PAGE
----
NUCLEAR PROLIFERATIONA Non-Proliferation Solution: Using Antineutrinos to Surveil Nuclear Reactors

Published 31 January 2024

Antineutrinos generated in nuclear fission can be measured to remotely monitor the operation of nuclear reactors and verify that they are not being used to produce nuclear weapons, scientists report. Thanks to a newly developed method, it is now possible to estimate a reactor’s operation status, fuel burnup, and fuel composition based entirely on its antineutrino emissions. This technique could contribute massively to nuclear non-proliferation efforts and, in turn, safer nuclear energy.

Nuclear power constitutes an essential source of energy in many countries worldwide, including France, USA, China, and Japan, among others. While nuclear power plants have less environmental impact than coal power plants with regards to climate change, the technology employed in them can be used for undesirable purposes, namely the production of materials for nuclear weapons. Thus, nuclear reactors should be closely monitored to ensure that they are not being secretly used to create nuclear warfare.

Against this backdrop, a research team, including Assistant Professor Chikako Ishizuka, Ms. Sasaki Karen, and Professor Satoshi Chiba from Tokyo Institute of Technology in Japan, has been working toward a practical method to remotely monitor the operation of nuclear reactors. Their paper was published in the Journal of Nuclear Science and Technology on 24 November 2023.

The proposed approach is based around an elusive elementary particle that is generated abundantly during nuclear fission: the antineutrino. “Antineutrinos are particles with no electric charge. They interact with materials only via the weak interaction. Thus, their surrounding matter is nearly transparent to them, meaning that antineutrinos generated inside a reactor travel almost freely outside, where they can be detected,” explains Dr. Ishizuka. “In this manner, reactor antineutrinos can act as potential messengers for conveying information, such as the fissile material composition, to the outside world.”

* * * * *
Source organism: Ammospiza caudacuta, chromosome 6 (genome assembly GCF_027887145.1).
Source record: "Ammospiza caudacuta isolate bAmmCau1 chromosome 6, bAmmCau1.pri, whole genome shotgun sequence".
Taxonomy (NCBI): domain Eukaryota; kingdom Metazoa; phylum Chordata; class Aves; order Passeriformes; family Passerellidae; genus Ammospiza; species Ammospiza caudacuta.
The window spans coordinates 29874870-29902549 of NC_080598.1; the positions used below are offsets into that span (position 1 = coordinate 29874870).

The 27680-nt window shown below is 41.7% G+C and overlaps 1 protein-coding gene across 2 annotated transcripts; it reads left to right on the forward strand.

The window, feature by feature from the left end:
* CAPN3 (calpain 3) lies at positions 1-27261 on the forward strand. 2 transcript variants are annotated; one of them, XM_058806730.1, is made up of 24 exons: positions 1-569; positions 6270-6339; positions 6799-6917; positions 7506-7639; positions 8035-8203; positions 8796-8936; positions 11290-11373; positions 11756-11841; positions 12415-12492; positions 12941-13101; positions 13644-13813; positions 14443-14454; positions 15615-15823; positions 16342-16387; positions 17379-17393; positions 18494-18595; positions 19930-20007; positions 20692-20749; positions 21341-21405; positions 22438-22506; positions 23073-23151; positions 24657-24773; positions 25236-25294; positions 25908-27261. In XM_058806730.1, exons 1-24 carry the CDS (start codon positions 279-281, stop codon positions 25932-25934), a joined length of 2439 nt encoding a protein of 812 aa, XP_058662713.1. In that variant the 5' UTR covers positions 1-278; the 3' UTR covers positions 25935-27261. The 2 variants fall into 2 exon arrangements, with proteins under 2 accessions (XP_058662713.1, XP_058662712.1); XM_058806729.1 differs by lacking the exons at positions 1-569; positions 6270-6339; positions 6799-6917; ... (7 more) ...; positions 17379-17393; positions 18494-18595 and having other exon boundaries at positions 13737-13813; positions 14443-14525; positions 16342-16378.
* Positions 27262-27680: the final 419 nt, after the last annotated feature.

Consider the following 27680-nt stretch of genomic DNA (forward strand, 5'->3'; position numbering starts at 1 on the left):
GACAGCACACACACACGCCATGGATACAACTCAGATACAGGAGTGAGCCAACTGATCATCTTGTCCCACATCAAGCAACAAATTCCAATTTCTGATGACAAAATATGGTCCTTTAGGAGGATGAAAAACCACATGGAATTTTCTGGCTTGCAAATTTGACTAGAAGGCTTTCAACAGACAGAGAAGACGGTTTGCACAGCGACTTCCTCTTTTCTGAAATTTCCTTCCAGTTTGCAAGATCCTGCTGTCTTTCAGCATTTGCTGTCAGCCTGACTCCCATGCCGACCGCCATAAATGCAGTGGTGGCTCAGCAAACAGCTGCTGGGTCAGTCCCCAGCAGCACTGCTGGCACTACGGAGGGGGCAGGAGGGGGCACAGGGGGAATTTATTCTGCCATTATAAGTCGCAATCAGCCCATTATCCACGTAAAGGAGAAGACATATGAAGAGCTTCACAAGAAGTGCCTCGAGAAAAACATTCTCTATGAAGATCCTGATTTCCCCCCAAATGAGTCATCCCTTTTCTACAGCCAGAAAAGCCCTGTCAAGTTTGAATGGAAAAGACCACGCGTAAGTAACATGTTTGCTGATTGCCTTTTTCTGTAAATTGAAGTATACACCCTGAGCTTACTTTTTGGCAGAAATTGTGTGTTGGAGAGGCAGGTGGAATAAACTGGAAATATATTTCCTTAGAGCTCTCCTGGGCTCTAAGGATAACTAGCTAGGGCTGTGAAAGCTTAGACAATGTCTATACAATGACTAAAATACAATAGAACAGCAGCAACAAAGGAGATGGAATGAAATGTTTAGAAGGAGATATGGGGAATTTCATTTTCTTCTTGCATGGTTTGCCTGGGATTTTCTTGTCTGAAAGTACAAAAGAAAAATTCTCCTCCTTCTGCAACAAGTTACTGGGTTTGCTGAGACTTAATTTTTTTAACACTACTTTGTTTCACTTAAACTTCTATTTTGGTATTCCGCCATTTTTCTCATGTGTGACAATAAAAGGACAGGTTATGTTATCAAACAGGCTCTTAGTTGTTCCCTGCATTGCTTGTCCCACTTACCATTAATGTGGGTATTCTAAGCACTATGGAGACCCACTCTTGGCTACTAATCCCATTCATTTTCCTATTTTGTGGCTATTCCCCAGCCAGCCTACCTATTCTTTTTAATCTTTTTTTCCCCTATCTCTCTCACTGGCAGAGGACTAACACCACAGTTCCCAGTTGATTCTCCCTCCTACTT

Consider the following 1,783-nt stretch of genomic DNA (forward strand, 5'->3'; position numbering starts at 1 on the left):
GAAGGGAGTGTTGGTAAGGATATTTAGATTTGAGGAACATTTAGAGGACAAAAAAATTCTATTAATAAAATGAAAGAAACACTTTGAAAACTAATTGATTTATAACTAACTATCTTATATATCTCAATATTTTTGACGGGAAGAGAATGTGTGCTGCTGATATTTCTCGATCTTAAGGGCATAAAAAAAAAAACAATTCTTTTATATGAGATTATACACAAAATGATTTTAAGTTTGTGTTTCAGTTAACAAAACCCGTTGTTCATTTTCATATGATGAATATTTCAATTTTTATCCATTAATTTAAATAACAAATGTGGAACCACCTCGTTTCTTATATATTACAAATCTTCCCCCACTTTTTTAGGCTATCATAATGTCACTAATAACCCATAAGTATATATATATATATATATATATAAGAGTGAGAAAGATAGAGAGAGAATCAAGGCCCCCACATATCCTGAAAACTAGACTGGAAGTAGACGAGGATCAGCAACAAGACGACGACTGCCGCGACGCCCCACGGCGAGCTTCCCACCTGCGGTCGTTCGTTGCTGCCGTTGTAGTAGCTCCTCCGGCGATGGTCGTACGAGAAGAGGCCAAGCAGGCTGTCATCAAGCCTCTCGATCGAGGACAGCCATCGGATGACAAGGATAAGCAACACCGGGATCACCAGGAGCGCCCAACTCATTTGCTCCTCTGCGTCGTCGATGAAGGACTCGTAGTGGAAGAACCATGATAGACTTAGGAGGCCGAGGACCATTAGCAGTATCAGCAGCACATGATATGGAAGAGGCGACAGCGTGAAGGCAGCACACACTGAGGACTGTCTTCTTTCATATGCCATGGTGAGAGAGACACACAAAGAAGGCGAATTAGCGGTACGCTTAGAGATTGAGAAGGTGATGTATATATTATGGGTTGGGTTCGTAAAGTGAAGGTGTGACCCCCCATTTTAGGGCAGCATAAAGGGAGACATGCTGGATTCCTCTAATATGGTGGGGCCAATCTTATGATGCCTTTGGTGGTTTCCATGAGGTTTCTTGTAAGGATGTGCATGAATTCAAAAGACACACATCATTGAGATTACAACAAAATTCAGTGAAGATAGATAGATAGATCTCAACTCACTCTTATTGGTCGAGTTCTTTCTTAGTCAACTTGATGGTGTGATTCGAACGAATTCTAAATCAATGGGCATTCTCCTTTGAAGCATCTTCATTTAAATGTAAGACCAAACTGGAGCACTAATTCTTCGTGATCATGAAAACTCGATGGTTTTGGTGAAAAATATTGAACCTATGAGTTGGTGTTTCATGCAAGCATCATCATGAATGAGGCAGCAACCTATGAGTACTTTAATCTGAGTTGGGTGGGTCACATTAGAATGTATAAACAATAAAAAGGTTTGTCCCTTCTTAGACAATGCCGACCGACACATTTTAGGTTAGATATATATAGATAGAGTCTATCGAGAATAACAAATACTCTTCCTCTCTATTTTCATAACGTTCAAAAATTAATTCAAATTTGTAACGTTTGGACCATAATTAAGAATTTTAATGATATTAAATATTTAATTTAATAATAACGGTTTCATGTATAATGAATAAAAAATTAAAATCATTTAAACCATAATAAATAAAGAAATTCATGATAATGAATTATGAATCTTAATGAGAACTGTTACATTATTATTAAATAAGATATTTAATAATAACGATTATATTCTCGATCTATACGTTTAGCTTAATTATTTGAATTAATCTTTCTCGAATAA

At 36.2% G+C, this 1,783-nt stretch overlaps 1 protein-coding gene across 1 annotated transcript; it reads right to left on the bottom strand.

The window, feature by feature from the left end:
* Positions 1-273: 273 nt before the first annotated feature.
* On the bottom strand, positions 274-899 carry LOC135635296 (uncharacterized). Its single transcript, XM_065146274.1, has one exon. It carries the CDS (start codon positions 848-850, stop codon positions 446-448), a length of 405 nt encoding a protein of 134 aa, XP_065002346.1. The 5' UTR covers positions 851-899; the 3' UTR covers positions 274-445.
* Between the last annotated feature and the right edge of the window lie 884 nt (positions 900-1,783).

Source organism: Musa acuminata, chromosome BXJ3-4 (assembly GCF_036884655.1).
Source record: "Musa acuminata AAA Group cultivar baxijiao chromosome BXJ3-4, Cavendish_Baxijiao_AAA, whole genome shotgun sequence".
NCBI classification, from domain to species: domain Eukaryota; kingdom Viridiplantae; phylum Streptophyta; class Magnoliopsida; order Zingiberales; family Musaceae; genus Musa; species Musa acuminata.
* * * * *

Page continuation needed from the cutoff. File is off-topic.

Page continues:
The researchers first developed a computational scheme to derive the antineutrino spectra that would be emitted in nuclear fission reactions involving 235U, 238U, 239P, and 241P, which are the most common nuclear fuels. These calculations were based on the gross theory of beta decay, which was developed in the 1960s and refined over several decades, thanks to improvements in measurement techniques and nuclear data libraries. Notably, these antineutrino spectra represent the aggregate contributions from numerous decaying fission products, which are different for each fuel.

The team then compared the results of their calculations with the fission product yields of three representative nuclear data libraries, finding good agreement. Based on these favorable results, they proceeded to develop a novel methodology to identify specific fission products in antineutrino spectra measured over several days. This approach would enable one to remotely estimate the operational status, fuel burnup, and fuel composition, of a nuclear reactor.

Upon further examination using experimental data, the researchers found that their technique worked particularly well for light-water reactors, with slightly higher accuracy for uranium isotopes compared to plutonium ones. Thus, if this strategy can be refined and practically implemented, it could serve as a foundation for remote monitoring schemes for nuclear reactors. “Using the approach proposed in this study, it would be possible to confirm whether nuclear reactors are being operated as declared and verify that no undeclared fuel exchanges are taking place during reactor shutdowns,” highlights Dr. Ishizuka. “It can thus serve as a powerful tool for nuclear non-proliferation by preventing the manufacturing of materials for nuclear weapons in power plants.”

We certainly hope that this work contributes to safer nuclear energy and a world free from the threats of nuclear warfare!